Another issue is when the cameras get close as Federer is changing shirts during a match.

‘It’s not like because I like to do that, but it’s because I have to,’ Federer said. ‘And then it’s like that focus, I feel like it’s a bit odd, you know, ‘Who is that guy controlling the camera?’ I don’t know. Is he a weirdo or not? I don’t know. That’s probably why.’

6. It didn’t happen today, but I loved this Christopher Clarey piece on Magnus Norman. Pretty excited to see what Stan can do in Paris this year.

7. Matt Zemek is doing fabulous work over at the new “Attacking the Net” blog at Bloguin. Definitely worth checking regularly if you’re not already. He’s doing a great job attacking (GET IT?) the ridiculous TV coverage of tennis here in the States with his list of embarrassing broadcast decisions.

8. Didn’t Venus Williams look great today? Venus Williams looked so great today, you guys. Her tennis. Her outfit. Her Venusness. Everything. #pleaselookthisgoodatWimbledon #hashtagsinposts

9. I like the flower kits. ALL OF THEM. Even Aga’s and Berdych’s. There, I said it. I feel so much better now. (Don’t leave me.)


1. Turns out, you can lose in R1 and leave a legend.

French wildcard Amandine Hesse made a big impression out on Court 1 against the Grand Slam TITAN that is Yvonne Meusburger…The world No. 219 is certainly an entertaining player, with a flashy but unpredictable game that saw her save several match points before an errant forehand beyond the baseline saw her go down 3-6 6-3 6-4.

It wasn’t so much her loss, nor Meusburger’s win, that was the story though, but rather the adoration of the Court 1 crowd and way Hesse handled defeat.

After the handshake Meusburger quietly took her seat whilst Hesse, the LOSING PLAYER, walked out onto court to take the applause and then ran over to her team for hugs and handshakes. It was like she had WON Roland Garros.

Like a proper champ, she even stayed to sign autographs long after Meusburger’s departure. I like it, and I hereby propose a new protocol of applause and autographs being entirely based on popularity, rather than actual results.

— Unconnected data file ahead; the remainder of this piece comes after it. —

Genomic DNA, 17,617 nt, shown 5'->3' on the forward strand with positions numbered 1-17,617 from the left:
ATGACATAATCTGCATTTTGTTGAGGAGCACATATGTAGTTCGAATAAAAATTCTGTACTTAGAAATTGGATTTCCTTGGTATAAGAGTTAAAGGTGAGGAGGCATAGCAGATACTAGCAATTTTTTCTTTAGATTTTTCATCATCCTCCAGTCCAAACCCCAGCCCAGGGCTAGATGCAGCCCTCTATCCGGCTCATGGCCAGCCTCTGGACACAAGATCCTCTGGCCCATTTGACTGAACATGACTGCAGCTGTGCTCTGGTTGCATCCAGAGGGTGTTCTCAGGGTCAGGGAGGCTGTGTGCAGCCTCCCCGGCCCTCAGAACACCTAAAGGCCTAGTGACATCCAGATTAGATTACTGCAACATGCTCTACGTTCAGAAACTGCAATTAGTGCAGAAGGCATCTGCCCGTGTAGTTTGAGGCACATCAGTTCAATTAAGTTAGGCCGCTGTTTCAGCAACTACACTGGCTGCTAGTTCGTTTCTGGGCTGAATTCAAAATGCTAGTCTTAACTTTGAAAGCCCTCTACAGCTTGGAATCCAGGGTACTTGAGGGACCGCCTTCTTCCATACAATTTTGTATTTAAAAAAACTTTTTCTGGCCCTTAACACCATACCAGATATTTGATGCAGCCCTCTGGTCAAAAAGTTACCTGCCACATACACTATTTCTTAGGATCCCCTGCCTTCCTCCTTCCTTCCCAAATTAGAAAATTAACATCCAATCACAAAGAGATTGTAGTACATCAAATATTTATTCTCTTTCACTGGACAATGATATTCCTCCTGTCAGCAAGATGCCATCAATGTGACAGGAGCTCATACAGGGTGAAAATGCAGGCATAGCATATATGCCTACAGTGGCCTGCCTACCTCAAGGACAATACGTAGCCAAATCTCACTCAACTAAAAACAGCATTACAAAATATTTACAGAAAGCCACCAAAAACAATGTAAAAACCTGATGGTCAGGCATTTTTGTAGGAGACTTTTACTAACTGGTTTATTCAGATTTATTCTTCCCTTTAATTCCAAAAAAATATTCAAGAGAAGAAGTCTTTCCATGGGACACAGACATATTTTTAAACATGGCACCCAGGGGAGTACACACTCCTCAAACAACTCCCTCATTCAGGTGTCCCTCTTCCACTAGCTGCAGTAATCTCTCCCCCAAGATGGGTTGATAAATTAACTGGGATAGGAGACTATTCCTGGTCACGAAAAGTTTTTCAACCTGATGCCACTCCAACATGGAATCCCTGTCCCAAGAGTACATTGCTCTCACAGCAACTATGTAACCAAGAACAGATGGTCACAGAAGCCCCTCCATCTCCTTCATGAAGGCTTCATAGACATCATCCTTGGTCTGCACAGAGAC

Sorry, Rodionova.

2. Yeah, Serena still hates playing against her friends.

As Lindsay has already pointed out, Venus really brought it with both her game and her dress today. I’m also totally on board with the floral theme that has swept its way through the field.

Serena is not wearing florals, Serena is wearing what those in the fashion business call a torn-skirt-thing. It kind of looks like she ought to be playing a tambourine whilst a hunchback and a few gargoyles dance around her. I love it, it’s very Paris. BUT, that’s not the thing that we learned today.

What we learned today is that two things still render Serena pretty vulnerable:

A) The first few rounds of any slam.
B) Any kind of friendly relationship with her opponent.

Now, I say ‘vulnerable’…what I actually mean is that her decisive 6-2 6-1 win over good friend mini- Olivia Wilde (Alize Lim) wasn’t as dominant as it could have been. There were sloppy shots, missed opportunities, a number of awkward footwork displays. It was all a bit disjointed. Add to that the wails and the “calm down” hand gesture we’ve all come to know and you can see that Serena was definitely a little out of sorts.

Even in victory, her response was a sad shake of the head. The anti-Hesse, if you will.

If Maria Sharapova wants any chance of winning this title, she better start a charm offensive ASAP.

3. Marion Bartoli is still the best.

Marion has been doing some commentary for ITV4 in the UK alongside Fabrice Santoro. Aside from the fan-boy joy I get from hearing she apparently moves around in the commentary box as much as she used to at the back of the court between points, there was also this lovely exchange: